Why was I doing this?  Well it wasn’t related to our book per se, but it was when I was using my thinking time, something we know that regular writers need.  Our interviews with Julia Crouch, Polly Courtney and Daisy Waugh demonstrated they all take a jog round the block when they are trying to clear their brain.  I find swimming or running are good for that (usually), but some times, like Friday, you are so focussed on what is going on in your brain, you actually don’t see what is around you.  Not advisable when you are on a main road with raised grates.

Thinking time is good, tripping not so good so be careful out there.

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Ever bitten off more than you can chew?

Finish LineCandice: Each year I like to set myself a sporting goal.  It’s something to aspire to rather than just go to the gym week in week out with any other purpose (other than being able to eat more chocolate). It started with running the 5k race for life a few years ago. Then 10k race for life.  Last year it was a triathlon and this year, mainly because we will be away for the tri, I’ve decided to do a half marathon instead.

I’ve always wanted to do one but the Birmingham half, normally in October, often clashes with holidays or generally having crap weather.  I don’t do running in the cold.  As someone on twitter said to me when I mentioned this “you’d better start training”. So, for the last six weeks I’ve been running, getting up to around seven miles. But then the weather has changed and its gone cold again, and suddenly I’ve lost my mojo.  It doesn’t help that last time I did a long run I hurt my knee (or rather aggravated an old injury) and I am now frightened if I push it it will make it worse.  So, I’ve done the sensible thing and being to see my lovely sports massage guy, Wayne, and he’s told me off and given me a good rub down (oh er).  But twice since then I’ve decided to go for a long run and chickened out.  Tonight being a perfect example, where it went from doing 6 miles to 2.5 miles to the gym and then 2 on the running machine when I got there.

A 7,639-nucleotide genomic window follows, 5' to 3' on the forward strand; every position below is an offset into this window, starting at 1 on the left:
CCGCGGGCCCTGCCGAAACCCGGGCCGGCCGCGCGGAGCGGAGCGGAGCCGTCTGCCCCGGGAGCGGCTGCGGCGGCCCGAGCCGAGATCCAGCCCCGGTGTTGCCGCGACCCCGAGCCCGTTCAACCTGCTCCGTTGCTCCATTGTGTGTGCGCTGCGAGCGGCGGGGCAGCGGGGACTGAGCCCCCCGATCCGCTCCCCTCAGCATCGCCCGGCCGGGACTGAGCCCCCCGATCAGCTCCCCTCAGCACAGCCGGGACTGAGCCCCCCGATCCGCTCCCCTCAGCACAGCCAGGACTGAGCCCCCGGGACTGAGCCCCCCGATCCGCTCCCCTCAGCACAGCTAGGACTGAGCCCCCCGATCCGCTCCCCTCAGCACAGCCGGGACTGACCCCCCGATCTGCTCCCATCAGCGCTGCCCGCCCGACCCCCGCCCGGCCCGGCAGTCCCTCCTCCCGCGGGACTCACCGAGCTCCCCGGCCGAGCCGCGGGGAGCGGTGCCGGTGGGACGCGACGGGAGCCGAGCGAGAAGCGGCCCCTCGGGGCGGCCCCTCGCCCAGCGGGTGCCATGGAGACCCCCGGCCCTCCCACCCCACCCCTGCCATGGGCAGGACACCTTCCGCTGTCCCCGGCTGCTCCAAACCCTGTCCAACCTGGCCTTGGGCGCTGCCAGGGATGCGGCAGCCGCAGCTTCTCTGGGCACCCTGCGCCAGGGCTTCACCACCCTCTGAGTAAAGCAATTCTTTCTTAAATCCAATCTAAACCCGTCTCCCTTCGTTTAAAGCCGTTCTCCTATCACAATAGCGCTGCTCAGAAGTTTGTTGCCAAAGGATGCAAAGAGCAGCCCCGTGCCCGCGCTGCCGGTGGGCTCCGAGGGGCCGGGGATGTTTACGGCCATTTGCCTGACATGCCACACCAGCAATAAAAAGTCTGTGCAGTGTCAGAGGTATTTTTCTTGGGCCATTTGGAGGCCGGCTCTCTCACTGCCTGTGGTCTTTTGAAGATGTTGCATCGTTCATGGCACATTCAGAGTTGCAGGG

I need to get over this mental hurdle as the race is in 2 1/2 weeks!

Anyway, this reminds me of all the writing plans Phil and I have made this year.  Back in Jan we promised to get on with book two.  Then we’ve had some feedback on book one and I want to tackle that, mainly because it feels unfinished (and by that I mean unpublished!).  But with no deadline in sight, only one of our own making, and two busy jobs everything is just spinning our wheels. I’m not really sure what the answer is, but setting our selves deadlines only makes me feel upset when I promise to do something and don’t deliver.

I am going to blame a lot of this on the lack of home computer.  Comet have it back again after a third failure… I’ve now said to the other half at what point do we give up?  I might be buying myself an early birthday present soon.  But seriously, I can’t get to the book so it’s enough of a barrier to make me not write.  Its like this evening’s hail, it didn’t go on for long but I went “Oh I can’t run in that”.  But I have to, else I’ll be finishing the half in four hours,not two.  Can someone set me a deadline for publishing, I can work to that.

@seemecomms